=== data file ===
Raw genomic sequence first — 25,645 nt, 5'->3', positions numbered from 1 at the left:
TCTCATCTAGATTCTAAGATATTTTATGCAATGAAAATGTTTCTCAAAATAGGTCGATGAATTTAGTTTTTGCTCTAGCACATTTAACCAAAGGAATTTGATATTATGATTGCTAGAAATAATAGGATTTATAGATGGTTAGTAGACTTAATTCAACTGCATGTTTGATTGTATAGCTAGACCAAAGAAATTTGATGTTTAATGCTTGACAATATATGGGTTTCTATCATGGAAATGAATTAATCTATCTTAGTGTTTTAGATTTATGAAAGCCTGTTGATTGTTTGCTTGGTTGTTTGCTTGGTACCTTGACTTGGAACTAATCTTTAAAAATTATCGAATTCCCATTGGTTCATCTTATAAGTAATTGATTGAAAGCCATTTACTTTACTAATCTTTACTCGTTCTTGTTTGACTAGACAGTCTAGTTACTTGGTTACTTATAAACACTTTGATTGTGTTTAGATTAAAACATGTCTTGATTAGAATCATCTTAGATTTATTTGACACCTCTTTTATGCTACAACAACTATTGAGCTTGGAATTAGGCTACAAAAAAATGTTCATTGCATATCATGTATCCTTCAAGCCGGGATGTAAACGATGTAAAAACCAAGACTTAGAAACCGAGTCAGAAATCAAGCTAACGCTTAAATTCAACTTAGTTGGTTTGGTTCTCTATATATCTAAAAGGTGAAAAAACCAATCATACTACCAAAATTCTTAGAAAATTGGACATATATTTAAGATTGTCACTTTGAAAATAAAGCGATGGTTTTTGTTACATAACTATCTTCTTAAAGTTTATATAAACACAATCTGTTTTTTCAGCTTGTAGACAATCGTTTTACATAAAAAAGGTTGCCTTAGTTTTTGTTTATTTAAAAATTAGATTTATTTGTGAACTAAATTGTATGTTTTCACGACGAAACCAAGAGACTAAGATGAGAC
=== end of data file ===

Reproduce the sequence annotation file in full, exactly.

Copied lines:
Raw genomic sequence first — 25,645 nt, 5'->3', positions numbered from 1 at the left:
TCTCATCTAGATTCTAAGATATTTTATGCAATGAAAATGTTTCTCAAAATAGGTCGATGAATTTAGTTTTTGCTCTAGCACATTTAACCAAAGGAATTTGATATTATGATTGCTAGAAATAATAGGATTTATAGATGGTTAGTAGACTTAATTCAACTGCATGTTTGATTGTATAGCTAGACCAAAGAAATTTGATGTTTAATGCTTGACAATATATGGGTTTCTATCATGGAAATGAATTAATCTATCTTAGTGTTTTAGATTTATGAAAGCCTGTTGATTGTTTGCTTGGTTGTTTGCTTGGTACCTTGACTTGGAACTAATCTTTAAAAATTATCGAATTCCCATTGGTTCATCTTATAAGTAATTGATTGAAAGCCATTTACTTTACTAATCTTTACTCGTTCTTGTTTGACTAGACAGTCTAGTTACTTGGTTACTTATAAACACTTTGATTGTGTTTAGATTAAAACATGTCTTGATTAGAATCATCTTAGATTTATTTGACACCTCTTTTATGCTACAACAACTATTGAGCTTGGAATTAGGCTACAAAAAAATGTTCATTGCATATCATGTATCCTTCAAGCCGGGATGTAAACGATGTAAAAACCAAGACTTAGAAACCGAGTCAGAAATCAAGCTAACGCTTAAATTCAACTTAGTTGGTTTGGTTCTCTATATATCTAAAAGGTGAAAAAACCAATCATACTACCAAAATTCTTAGAAAATTGGACATATATTTAAGATTGTCACTTTGAAAATAAAGCGATGGTTTTTGTTACATAACTATCTTCTTAAAGTTTATATAAACACAATCTGTTTTTTCAGCTTGTAGACAATCGTTTTACATAAAAAAGGTTGCCTTAGTTTTTGTTTATTTAAAAATTAGATTTATTTGTGAACTAAATTGTATGTTTTCACGACGAAACCAAGAGACTAAGATGAGAC